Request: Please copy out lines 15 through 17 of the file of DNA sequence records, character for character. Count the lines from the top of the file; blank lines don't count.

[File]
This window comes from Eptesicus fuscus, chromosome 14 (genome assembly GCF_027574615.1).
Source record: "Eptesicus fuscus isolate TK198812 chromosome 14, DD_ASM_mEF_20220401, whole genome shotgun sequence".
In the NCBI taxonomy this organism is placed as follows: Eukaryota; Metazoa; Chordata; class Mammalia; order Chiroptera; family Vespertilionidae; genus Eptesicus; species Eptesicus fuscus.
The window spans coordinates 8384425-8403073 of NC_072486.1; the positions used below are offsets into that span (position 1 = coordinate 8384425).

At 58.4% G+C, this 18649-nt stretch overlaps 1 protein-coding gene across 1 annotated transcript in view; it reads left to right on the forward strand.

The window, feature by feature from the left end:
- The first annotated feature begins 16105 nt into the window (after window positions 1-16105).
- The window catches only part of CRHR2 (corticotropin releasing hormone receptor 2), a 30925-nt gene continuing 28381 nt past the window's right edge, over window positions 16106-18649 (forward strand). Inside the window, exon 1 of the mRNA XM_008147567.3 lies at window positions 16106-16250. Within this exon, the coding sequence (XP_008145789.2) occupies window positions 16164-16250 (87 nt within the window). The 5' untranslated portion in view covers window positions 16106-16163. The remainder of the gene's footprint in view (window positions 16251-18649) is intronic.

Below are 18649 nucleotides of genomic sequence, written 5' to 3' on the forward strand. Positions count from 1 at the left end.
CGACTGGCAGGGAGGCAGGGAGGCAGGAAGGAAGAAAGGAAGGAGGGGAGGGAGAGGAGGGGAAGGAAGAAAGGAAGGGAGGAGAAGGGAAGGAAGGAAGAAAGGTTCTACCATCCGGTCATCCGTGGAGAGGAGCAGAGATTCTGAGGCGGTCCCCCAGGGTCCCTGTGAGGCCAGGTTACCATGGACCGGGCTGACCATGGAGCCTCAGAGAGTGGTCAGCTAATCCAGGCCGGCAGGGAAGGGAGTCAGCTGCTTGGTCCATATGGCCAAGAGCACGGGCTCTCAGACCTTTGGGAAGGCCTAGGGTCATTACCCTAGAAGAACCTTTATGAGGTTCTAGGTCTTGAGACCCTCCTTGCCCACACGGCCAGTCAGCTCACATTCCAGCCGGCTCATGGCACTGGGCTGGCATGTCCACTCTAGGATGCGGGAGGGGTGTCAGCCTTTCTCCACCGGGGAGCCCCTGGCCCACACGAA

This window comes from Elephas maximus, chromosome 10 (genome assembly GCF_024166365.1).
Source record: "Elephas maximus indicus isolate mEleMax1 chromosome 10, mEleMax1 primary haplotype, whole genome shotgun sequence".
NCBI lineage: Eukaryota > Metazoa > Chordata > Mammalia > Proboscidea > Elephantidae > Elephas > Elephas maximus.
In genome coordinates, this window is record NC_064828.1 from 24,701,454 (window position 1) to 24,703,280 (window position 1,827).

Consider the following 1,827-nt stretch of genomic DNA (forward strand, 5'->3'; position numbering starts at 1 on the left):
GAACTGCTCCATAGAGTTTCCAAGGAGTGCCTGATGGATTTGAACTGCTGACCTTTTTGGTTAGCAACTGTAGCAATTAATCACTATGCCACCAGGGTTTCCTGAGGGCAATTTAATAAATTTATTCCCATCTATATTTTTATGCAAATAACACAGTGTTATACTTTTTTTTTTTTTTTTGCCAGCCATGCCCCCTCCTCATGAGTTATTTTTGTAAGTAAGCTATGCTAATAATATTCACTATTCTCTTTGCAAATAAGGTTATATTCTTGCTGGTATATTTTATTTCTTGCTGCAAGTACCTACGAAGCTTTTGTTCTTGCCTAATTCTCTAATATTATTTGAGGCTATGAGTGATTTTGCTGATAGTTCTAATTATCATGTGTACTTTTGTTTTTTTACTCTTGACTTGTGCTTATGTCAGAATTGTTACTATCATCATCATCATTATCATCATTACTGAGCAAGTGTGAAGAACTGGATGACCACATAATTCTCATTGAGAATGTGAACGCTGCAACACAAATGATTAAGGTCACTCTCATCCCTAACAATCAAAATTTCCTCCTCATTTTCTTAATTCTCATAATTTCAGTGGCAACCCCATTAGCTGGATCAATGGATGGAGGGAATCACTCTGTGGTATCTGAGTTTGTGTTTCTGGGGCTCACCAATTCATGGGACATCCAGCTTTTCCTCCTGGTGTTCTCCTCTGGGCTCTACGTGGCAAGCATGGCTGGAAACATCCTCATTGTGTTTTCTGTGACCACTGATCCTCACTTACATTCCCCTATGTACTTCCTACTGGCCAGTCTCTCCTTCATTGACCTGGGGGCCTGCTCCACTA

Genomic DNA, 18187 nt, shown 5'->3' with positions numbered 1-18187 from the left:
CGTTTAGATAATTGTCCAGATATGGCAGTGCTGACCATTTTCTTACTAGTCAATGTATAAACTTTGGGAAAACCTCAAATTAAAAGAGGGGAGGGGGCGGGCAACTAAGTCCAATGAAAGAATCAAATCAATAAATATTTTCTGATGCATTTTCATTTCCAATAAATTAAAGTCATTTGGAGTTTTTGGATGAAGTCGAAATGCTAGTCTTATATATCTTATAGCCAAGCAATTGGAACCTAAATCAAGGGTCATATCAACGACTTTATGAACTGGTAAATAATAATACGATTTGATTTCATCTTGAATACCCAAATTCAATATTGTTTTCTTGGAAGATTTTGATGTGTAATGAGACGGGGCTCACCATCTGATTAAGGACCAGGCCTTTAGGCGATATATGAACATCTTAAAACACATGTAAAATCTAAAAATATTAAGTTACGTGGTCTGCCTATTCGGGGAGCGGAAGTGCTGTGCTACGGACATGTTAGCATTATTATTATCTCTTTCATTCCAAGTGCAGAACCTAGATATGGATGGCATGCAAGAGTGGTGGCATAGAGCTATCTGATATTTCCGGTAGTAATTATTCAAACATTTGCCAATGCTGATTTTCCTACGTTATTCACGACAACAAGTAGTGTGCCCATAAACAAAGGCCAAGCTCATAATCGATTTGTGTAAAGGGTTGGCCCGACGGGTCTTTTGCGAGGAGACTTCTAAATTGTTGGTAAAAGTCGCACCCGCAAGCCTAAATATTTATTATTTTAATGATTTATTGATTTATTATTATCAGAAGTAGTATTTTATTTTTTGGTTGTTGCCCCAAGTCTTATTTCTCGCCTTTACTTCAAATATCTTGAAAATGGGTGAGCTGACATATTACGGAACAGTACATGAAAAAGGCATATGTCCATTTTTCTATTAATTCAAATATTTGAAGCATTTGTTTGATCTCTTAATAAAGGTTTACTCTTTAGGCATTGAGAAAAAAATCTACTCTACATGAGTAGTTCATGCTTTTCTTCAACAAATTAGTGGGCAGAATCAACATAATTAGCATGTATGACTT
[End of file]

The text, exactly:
Consider the following 1,827-nt stretch of genomic DNA (forward strand, 5'->3'; position numbering starts at 1 on the left):
GAACTGCTCCATAGAGTTTCCAAGGAGTGCCTGATGGATTTGAACTGCTGACCTTTTTGGTTAGCAACTGTAGCAATTAATCACTATGCCACCAGGGTTTCCTGAGGGCAATTTAATAAATTTATTCCCATCTATATTTTTATGCAAATAACACAGTGTTATACTTTTTTTTTTTTTTTTGCCAGCCATGCCCCCTCCTCATGAGTTATTTTTGTAAGTAAGCTATGCTAATAATATTCACTATTCTCTTTGCAAATAAGGTTATATTCTTGCTGGTATATTTTATTTCTTGCTGCAAGTACCTACGAAGCTTTTGTTCTTGCCTAATTCTCTAATATTATTTGAGGCTATGAGTGATTTTGCTGATAGTTCTAATTATCATGTGTACTTTTGTTTTTTTACTCTTGACTTGTGCTTATGTCAGAATTGTTACTATCATCATCATCATTATCATCATTACTGAGCAAGTGTGAAGAACTGGATGACCACATAATTCTCATTGAGAATGTGAACGCTGCAACACAAATGATTAAGGTCACTCTCATCCCTAACAATCAAAATTTCCTCCTCATTTTCTTAATTCTCATAATTTCAGTGGCAACCCCATTAGCTGGATCAATGGATGGAGGGAATCACTCTGTGGTATCTGAGTTTGTGTTTCTGGGGCTCACCAATTCATGGGACATCCAGCTTTTCCTCCTGGTGTTCTCCTCTGGGCTCTACGTGGCAAGCATGGCTGGAAACATCCTCATTGTGTTTTCTGTGACCACTGATCCTCACTTACATTCCCCTATGTACTTCCTACTGGCCAGTCTCTCCTTCATTGACCTGGGGGCCTGCTCCACTA

Genomic DNA, 18187 nt, shown 5'->3' with positions numbered 1-18187 from the left: